Security Experts:

Wireless ISP Modems Plagued by Serious Vulnerabilities

Researchers have analyzed several wireless modems offered by Internet service providers (ISPs) worldwide to customers and discovered that they are plagued by many serious vulnerabilities.

Over the past year, security research company SEARCH-LAB has analyzed the modems offered to customers in Hungary by Liberty Global-owned telecommunications services provider UPC Broadband, including Ubee, Technicolor, Cisco, Hitron and Compal devices. Experts pointed out that these modems are used by ISPs from all over the world.

Researchers spent between three hours and two weeks manually analyzing Ubee EVW3226, Technicolor TC7200, Cisco EPC392, Hitron CGNV4 and Compal CH7465LG modems. A total of 58 serious vulnerabilities have been discovered in these products as a result of the investigation, including many weaknesses that allow attackers to gain administrator access to devices, make configuration changes, or execute arbitrary code.Compal Modem vulnerabilities

The list of bugs includes insecure session management, authentication bypass, command injection, information disclosure, buffer overflow, CSRF and default password issues. Forty of the flaws have been found in Compal modems, on which researchers spent two weeks as part of a pilot project commissioned by Liberty Global.

Most of the targeted devices were only analyzed for three hours and just a handful of vulnerabilities have been found. However, SEARCH-LAB told SecurityWeek that a larger number of issues would have likely been identified if more time had been spent analyzing these modems.

One of the most serious problems discovered by researchers is related to the use of default Wi-Fi passphrases. Experts determined that the password could be brute-forced on Ubee, Technicolor and Cisco devices in just a few seconds as it was generated based on easily obtainable data, such as serial numbers and MAC addresses.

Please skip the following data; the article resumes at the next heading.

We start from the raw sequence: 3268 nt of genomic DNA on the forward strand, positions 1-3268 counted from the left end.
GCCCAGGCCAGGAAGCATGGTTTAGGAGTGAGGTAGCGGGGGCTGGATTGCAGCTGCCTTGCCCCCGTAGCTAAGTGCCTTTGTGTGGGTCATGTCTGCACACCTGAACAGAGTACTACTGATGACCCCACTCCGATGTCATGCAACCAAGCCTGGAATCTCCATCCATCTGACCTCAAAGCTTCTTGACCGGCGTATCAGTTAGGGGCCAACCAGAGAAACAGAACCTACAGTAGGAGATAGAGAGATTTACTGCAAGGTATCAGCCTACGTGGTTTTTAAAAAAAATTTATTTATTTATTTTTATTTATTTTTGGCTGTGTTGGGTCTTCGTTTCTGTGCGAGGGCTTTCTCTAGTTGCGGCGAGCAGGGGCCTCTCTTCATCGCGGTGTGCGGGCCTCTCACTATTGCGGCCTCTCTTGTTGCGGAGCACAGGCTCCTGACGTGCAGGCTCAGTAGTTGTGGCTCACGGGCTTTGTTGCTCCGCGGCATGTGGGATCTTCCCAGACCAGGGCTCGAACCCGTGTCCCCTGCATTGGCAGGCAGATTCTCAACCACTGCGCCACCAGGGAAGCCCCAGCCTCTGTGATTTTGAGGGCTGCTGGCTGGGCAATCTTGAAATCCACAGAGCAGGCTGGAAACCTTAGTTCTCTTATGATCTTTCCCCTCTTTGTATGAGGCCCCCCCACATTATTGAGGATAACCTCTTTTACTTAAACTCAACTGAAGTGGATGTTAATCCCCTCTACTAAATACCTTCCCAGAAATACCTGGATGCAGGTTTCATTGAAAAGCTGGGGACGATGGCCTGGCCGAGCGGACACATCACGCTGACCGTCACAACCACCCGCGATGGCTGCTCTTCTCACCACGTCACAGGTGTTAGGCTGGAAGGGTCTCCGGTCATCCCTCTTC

The vulnerabilities found by SEARCH-LAB have been reported to Liberty Global, which notified the device manufacturers. Some of the problems have been addressed, while others, such as the default passwords, are more difficult to resolve, especially since the information is in many cases printed on the devices.

SEARCH-LAB is currently conducting a wardriving experiment in Hungary to determine how many users still rely on default passwords even after repeated warnings from the ISP.

“A proof-of-concept application was also developed to demonstrate that the home Wi-Fi networks that are operated by these devices are easily attackable from the street by wardriving,” SEARCH-LAB researcher Gergely Eberhardt told SecurityWeek.

“What made the situation even worse; we discovered that after taking over the control on the attacked Wi-Fi devices and were able to execute our own code on them, we gained access not just to the local home networks, but though the internal network of the ISP we gained access to other home routers too,” Eberhardt explained.

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Eduard Kovacs (@EduardKovacs) is a contributing editor at SecurityWeek. He worked as a high school IT teacher for two years before starting a career in journalism as Softpedia’s security news reporter. Eduard holds a bachelor’s degree in industrial informatics and a master’s degree in computer techniques applied in electrical engineering.